Reinforcements for the 28th Maori Battalion enjoy Christmas dinner at the Maori Training Depot in Maadi Camp, Egypt.
The kai on the table includes a traditional Maori hāngī, beer, tomato sauce, fruits and what appears to be classic kiwi Pavlovas.
Raised in 1940 as part of the Second New Zealand Expeditionary Force (2NZEF), the 28th (Māori) Battalion was attached to the 2nd New Zealand Division as an extra battalion that moved between the division’s three infantry brigades. The battalion fought during the Greek, North African and Italian campaigns, earning a formidable reputation as a fighting force which both Allied and German commanders have acknowledged. It became the most-decorated New Zealand battalion during the war.
Maadi Camp, 14 km south of Cairo, was laid out in 1940 for the Second New Zealand Expeditionary Force. Freyberg, a World War I Victoria Cross winner, selected the site and engineers laid seal, 10 km of water mains and 6 km of drain. Soldiers arrived by train to sleep on straw mattresses, their freezing nights disrupted by the howls of stray dogs and the clatter of fruit bats.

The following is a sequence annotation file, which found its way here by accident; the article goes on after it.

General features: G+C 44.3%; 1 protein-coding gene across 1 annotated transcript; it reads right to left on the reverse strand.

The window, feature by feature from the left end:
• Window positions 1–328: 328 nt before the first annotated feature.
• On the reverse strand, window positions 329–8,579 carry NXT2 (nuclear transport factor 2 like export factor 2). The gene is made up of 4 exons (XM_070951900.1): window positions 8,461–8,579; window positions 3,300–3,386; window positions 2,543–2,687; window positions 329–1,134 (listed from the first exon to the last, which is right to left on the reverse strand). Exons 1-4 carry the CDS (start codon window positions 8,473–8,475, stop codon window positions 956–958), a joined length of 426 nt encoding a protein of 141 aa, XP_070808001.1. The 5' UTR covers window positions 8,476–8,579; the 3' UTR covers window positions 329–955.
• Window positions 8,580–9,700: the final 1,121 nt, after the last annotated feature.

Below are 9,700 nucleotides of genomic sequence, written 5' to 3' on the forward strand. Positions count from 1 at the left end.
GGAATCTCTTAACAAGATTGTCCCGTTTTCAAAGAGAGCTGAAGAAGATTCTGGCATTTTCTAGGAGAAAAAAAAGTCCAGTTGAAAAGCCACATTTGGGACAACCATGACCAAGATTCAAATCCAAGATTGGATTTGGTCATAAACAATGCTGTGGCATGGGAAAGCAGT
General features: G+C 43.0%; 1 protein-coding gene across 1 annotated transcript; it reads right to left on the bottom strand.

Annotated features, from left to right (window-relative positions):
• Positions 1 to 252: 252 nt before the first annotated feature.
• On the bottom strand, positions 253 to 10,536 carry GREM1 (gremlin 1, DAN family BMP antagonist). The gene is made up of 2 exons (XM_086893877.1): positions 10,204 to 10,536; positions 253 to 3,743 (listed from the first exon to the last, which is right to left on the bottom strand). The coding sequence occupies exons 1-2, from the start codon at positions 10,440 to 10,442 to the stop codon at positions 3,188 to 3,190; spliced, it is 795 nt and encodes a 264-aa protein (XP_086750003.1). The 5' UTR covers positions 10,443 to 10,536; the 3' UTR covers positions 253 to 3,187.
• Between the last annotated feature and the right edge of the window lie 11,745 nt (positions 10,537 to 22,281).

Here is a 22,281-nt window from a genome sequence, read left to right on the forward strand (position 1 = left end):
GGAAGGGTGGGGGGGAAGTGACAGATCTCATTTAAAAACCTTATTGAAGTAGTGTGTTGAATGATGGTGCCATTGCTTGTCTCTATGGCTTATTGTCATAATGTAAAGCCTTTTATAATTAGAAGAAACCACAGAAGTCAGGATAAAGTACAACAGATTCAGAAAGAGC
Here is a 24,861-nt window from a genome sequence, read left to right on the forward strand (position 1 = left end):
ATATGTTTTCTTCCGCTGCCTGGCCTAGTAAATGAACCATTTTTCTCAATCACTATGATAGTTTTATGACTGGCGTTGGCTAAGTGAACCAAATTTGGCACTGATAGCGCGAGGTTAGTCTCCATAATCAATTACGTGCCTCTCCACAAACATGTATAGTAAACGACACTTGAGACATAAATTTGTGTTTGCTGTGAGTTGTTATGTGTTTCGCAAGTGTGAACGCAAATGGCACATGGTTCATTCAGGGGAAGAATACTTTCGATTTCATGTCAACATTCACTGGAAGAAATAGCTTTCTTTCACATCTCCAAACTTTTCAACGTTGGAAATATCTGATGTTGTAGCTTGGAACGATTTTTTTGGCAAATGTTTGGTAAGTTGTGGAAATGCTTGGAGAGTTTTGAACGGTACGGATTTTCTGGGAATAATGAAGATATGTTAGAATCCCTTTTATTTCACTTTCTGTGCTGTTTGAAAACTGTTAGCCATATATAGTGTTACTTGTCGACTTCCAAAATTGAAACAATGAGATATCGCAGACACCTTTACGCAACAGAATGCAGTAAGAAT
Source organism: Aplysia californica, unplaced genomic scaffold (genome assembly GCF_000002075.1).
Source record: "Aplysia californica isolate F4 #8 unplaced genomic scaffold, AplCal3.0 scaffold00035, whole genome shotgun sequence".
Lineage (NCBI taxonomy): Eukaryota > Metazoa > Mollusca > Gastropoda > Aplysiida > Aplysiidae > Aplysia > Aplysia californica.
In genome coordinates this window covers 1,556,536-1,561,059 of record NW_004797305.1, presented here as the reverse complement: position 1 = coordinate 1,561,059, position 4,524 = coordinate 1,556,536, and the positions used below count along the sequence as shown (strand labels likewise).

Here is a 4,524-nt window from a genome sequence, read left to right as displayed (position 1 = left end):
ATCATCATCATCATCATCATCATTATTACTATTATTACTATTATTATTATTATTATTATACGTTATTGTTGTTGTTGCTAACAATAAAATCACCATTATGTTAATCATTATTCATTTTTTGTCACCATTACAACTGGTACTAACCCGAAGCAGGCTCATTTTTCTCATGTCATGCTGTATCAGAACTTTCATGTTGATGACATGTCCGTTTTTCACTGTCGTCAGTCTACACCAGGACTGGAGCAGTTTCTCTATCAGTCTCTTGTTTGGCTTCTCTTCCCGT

Conditions were far from easy. Bedbugs were insatiable. Desperate soldiers would soak bed boards in kerosene to kill the insects. Boards would be briefly burned to destroy surviving bugs.
Sand was a menace. The worst was the dust whipped up by a vicious wind known as the khamsin. In their diaries soldiers of wrote how khamsin sandstorms made the air full of grit, with the final mouthful of a cup of tea being full of sand. Dust found its way into intimate body parts, causing desert sores so painful that many young men had circumcisions.
(Photograph taken on 25 December 1943 by George Robert Bull — via Alexander Turnbull Library, colourised by Daniel Rarity)